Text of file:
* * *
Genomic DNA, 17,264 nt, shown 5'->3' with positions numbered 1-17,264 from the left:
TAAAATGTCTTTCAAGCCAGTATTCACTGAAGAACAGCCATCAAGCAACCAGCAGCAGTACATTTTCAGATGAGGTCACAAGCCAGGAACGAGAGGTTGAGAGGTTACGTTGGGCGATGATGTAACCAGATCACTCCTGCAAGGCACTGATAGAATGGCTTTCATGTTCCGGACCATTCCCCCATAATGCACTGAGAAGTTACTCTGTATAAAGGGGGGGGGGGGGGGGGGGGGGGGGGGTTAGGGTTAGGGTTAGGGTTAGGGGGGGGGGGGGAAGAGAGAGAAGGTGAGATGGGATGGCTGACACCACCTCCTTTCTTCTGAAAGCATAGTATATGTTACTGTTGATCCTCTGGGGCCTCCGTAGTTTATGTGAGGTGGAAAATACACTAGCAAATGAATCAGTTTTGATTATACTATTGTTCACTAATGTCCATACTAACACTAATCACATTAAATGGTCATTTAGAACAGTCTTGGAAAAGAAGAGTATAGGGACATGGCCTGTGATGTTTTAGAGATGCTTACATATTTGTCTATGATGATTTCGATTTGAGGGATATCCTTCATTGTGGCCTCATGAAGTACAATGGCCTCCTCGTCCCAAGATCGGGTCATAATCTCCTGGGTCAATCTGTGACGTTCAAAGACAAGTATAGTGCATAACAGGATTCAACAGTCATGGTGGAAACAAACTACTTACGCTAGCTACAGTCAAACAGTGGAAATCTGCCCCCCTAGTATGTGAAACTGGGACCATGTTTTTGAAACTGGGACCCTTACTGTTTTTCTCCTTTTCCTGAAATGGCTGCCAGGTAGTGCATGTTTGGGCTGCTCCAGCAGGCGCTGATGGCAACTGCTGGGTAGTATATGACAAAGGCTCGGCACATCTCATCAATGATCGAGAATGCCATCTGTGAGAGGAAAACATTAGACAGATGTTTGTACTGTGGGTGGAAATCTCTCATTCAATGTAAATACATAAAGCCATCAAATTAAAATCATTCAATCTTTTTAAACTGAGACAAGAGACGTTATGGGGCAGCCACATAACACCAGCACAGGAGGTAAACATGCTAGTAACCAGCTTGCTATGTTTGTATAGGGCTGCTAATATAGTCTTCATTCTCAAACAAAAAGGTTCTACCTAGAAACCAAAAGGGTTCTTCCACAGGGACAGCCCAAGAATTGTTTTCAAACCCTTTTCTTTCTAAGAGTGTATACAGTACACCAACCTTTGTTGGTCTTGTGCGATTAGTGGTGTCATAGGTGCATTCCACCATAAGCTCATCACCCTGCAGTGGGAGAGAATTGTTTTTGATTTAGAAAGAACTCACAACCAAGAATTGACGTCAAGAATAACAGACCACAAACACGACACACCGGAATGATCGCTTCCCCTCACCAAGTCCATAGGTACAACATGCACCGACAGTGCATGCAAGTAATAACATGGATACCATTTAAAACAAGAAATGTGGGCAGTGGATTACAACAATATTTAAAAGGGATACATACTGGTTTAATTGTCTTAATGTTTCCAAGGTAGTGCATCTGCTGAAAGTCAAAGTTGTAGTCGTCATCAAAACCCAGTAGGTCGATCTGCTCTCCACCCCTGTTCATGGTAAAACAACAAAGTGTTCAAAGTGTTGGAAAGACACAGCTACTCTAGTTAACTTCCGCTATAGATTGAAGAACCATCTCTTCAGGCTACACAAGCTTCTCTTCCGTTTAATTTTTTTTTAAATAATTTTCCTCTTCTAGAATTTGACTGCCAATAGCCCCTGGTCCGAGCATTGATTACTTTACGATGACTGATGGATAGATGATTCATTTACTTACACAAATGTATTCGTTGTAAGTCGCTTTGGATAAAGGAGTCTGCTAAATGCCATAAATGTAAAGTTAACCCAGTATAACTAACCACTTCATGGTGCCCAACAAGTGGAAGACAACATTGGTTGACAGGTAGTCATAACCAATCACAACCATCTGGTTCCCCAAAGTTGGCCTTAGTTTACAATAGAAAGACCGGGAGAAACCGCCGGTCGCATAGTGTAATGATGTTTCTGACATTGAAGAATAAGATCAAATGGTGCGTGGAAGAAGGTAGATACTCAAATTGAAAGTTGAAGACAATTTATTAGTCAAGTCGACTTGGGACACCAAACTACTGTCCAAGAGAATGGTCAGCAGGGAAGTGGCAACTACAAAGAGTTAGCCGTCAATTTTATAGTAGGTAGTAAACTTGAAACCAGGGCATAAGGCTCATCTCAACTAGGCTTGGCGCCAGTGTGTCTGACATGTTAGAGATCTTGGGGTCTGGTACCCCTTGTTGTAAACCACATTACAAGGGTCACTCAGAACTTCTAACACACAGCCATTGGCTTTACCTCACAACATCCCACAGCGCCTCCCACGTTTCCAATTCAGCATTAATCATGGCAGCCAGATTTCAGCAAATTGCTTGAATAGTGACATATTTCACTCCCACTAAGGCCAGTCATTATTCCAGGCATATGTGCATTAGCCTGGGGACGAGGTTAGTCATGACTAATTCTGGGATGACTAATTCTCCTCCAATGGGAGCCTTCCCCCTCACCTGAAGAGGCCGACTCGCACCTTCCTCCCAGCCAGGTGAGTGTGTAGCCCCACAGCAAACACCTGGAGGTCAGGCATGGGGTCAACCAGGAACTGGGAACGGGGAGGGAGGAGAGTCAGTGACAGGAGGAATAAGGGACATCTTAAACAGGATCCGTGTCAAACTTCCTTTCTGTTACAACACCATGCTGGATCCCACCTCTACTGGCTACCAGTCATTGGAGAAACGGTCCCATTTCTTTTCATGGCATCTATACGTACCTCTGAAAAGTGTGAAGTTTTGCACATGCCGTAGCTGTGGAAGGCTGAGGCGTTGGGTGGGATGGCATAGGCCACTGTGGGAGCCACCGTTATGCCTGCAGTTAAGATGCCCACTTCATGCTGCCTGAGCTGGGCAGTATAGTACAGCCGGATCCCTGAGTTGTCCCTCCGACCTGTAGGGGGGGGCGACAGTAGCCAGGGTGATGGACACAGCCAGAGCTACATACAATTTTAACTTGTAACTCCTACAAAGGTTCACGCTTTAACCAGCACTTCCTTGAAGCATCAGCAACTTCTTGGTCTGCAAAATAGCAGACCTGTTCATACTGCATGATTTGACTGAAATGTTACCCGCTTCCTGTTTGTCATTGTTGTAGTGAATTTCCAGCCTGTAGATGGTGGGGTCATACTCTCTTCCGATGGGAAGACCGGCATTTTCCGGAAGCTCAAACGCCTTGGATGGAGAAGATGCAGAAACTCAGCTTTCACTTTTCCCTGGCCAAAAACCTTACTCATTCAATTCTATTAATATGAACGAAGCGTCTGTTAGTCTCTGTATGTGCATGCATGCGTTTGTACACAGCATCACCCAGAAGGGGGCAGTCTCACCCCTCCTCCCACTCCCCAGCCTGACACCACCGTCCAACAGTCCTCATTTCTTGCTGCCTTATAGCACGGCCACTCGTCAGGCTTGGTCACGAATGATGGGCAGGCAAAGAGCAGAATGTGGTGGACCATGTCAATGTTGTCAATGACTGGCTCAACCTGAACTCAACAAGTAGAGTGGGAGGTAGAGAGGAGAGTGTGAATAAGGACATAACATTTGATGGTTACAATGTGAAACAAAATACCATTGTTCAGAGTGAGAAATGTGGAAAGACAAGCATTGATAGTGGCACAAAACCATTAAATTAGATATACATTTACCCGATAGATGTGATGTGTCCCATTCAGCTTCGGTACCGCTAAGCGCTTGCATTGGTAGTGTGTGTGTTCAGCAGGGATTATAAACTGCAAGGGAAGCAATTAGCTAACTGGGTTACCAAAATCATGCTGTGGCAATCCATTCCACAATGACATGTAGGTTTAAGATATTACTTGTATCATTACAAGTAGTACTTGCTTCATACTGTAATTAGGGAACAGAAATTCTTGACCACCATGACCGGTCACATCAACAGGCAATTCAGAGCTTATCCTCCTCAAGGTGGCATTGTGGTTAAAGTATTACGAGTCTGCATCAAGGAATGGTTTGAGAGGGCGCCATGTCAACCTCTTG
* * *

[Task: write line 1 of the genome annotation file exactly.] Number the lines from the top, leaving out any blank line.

Genomic DNA, 17,264 nt, shown 5'->3' with positions numbered 1-17,264 from the left: